This programme is known for its grounding in a social justice model of inclusive community and educational practice and is relevant for a variety of professionals working in community organisations and schools, and those concerned with disability advocacy and rights.
Studying the Master of Disability and Inclusion Studies (MDInS) you'll gain a stronger understanding of social life and the differences between us, and challenge current approaches used in the education sector and beyond.
The programmes takes on an interdisciplinary approach which draws from education, psychology and social science.
As a graduate, you'll demonstrate a comprehensive understanding of concepts, issues and debates in the area of disability studies, particularly in your own research. Thinking critically and creatively, you will evaluate current issues, research and advanced scholarship in the field of disability studies and work proactively to develop professional relationships with others in the field.
Complete coursework at a pace that suits you – part-time while you work, or full-time over 18 months.
The Faculty of Education offers a postgraduate study award to associate teachers in recognition of their work in supporting the Faculty’s initial teacher education programmes and students. More information on Associate Teacher Postgraduate Study Award
Students are required to complete 180 points and there are three options regarding how study can be planned.
And at least one from:
Other papers can be substituted with approval. These may include 15 and 30 point papers from other discipline areas such as Psychology, Sociology/Social Policy, Cultural Geography and Women's Studies. The MDInS Programme Advisor will assist you in developing your programme of study.
This is an advanced professional development programme for psychology and social science graduates and professionals. Through this programme you will undertake analysis of issues appertaining to the care and progression of individuals with developmental disabilities. You will assess different types of interventions and will have the opportunity to engage with disability service providers and users. You will gain detailed knowledge and understanding of:
Coursework is taught through a mixture of web-based resources, directed reading, videos, lectures, seminars and practical sessions, supported by a number of workshops, where you work with skilled professionals and have the opportunity to share ideas and experiences with fellow students. You will also undertake practical work placements which are assessed by written reports as well as having the opportunity to complete a piece of original research with your Research Project.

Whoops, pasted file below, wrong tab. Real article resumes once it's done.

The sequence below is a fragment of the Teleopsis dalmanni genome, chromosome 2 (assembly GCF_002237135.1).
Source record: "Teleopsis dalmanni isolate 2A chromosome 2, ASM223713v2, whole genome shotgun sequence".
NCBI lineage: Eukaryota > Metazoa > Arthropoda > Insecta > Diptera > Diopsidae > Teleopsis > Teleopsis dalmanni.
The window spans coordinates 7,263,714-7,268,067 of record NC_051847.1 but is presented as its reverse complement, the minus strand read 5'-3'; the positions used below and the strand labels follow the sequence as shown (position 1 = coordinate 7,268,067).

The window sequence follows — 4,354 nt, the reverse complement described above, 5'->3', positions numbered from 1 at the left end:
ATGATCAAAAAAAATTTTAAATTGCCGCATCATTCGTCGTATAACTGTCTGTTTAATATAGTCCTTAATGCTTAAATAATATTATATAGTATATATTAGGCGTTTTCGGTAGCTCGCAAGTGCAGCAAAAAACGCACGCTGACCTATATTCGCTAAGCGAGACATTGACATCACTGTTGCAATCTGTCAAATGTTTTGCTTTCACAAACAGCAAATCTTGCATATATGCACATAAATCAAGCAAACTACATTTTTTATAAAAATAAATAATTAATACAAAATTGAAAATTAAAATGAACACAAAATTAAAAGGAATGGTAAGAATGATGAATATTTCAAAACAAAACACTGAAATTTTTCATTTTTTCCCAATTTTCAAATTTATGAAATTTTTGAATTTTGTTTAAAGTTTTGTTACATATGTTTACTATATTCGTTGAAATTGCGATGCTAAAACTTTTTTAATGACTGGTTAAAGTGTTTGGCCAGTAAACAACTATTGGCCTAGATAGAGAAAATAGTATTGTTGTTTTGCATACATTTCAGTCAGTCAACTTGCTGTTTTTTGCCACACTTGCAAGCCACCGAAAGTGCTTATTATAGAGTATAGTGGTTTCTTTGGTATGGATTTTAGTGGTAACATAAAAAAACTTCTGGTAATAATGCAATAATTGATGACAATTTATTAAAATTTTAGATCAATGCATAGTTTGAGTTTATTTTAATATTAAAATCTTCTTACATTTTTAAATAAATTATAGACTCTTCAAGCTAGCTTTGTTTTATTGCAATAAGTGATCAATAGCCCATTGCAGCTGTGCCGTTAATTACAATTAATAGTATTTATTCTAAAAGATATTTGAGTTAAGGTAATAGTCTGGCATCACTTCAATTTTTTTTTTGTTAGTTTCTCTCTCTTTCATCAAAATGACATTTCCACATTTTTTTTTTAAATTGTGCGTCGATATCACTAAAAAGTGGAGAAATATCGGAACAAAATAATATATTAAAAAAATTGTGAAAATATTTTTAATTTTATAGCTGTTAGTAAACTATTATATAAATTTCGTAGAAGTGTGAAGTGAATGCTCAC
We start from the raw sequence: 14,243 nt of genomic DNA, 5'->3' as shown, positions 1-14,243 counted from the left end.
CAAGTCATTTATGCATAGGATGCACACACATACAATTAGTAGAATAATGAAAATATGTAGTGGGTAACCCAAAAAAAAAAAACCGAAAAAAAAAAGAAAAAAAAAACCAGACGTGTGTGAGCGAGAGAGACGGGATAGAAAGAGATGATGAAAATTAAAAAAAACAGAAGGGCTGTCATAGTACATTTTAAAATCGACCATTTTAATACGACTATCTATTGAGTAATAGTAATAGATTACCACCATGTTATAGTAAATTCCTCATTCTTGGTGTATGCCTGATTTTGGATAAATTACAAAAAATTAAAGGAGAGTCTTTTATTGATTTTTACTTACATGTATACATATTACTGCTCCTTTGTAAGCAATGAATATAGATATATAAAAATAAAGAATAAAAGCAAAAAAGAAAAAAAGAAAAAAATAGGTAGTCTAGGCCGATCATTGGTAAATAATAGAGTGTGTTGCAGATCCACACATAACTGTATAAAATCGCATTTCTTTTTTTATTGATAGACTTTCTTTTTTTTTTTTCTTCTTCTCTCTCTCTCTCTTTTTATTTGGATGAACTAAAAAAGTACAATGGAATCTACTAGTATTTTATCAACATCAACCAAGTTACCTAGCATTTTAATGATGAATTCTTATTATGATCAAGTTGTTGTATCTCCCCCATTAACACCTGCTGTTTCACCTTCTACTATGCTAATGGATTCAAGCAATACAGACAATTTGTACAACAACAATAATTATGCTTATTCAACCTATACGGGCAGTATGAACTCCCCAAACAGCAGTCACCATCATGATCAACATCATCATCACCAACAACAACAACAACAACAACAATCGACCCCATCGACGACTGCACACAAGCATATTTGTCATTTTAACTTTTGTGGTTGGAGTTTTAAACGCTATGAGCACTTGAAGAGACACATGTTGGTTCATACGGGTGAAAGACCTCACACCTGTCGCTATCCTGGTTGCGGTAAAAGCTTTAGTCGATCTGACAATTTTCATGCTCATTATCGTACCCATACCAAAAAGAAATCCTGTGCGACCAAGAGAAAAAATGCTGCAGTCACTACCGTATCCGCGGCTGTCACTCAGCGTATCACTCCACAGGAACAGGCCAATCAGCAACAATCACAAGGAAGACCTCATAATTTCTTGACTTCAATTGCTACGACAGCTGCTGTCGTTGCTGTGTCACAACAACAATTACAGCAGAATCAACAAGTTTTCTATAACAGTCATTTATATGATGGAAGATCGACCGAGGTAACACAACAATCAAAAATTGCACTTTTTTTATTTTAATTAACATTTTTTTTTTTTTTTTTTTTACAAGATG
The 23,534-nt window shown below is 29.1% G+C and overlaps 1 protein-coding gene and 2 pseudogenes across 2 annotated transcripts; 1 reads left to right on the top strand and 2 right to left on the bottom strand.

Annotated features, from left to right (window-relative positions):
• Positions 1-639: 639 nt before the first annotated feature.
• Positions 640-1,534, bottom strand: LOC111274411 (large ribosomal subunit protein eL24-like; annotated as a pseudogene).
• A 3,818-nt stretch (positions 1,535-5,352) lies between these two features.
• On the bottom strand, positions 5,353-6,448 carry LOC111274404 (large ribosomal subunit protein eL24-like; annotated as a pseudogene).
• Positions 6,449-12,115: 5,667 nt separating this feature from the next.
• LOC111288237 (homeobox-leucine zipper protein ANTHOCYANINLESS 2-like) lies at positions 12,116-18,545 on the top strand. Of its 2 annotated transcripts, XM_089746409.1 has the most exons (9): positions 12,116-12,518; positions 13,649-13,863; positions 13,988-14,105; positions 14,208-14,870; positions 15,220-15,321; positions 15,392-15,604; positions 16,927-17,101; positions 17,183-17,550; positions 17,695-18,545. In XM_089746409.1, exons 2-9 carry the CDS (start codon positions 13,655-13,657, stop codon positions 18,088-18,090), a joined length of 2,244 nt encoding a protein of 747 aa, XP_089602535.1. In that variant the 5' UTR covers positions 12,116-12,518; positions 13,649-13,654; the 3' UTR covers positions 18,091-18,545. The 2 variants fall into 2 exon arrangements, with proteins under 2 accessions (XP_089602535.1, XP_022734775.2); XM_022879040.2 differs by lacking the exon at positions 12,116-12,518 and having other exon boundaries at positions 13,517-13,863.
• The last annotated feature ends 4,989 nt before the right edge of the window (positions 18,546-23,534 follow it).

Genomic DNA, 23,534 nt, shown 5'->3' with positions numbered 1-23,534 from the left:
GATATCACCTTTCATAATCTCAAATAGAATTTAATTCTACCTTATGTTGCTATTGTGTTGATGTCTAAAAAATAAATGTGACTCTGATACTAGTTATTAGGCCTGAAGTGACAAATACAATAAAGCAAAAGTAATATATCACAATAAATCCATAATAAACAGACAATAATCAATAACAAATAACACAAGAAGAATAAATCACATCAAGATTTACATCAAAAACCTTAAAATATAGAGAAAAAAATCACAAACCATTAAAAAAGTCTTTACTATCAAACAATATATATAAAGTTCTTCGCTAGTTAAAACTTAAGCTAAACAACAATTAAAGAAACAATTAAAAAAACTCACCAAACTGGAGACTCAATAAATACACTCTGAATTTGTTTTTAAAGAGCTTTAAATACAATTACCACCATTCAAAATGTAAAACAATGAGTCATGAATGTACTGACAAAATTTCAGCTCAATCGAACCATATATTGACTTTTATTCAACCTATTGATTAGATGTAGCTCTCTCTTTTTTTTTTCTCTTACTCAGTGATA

The following modules are indicative of those offered on this programme:
You will gain knowledge and understanding of:
You will gain the following transferable skills:
This programme is taught by the University's renowned Tizard Centre. An annual seminar series runs at which staff or guest lecturers present the results of research or highlight recent developments in the field of social care. The Jim Mansell Memorial Lecture invites public figures or distinguished academics to discuss topics that could interest a wider audience. The Centre also publishes the Tizard Learning Disability Review (in conjunction with Emerald Publishing) to provide a source of up-to-date information for professionals and carers.
The Tizard Centre provides consultancy to organisations in the statutory and independent sectors, both nationally and internationally, in diversified areas such as service assessment, person-centred approaches, active support and adult protection..
Our postgraduate courses improve employability prospects for both those with established careers and new entrants to the field. Many of our students already work with people with intellectual and developmental disabilities in professional, management or supporting capacities.
Our programmes support their continuing professional development and enhance their opportunities for career advancement. Other students, who are at the beginning of their careers, move on to a range of professional roles in health and social care including working as psychologists in learning disability or behavioural specialists in community learning disability teams; service management of development roles; clinical psychology training or a PhD.
Career destinations include working as a consultant behaviour analyst, carer co-ordinator, service care manager, special needs teacher, quality officer, ABA tutor and research assistant in various health care organisations such as Dimensions UK Ltd, Care Management Group, Consensus Support Services, Mencap and Ambitious About Autism.
We offer inspirational teaching and supervision alongside first-class library and IT facilities. You also benefit from our high-impact research in all subjects. Whatever you are looking to study, Kent provides a dynamic and challenging environment for your postgraduate studies.
Find out more: https://www.kent.ac.uk/courses/postgraduate/why-kent/
* of 122 universities, not including specialist institutions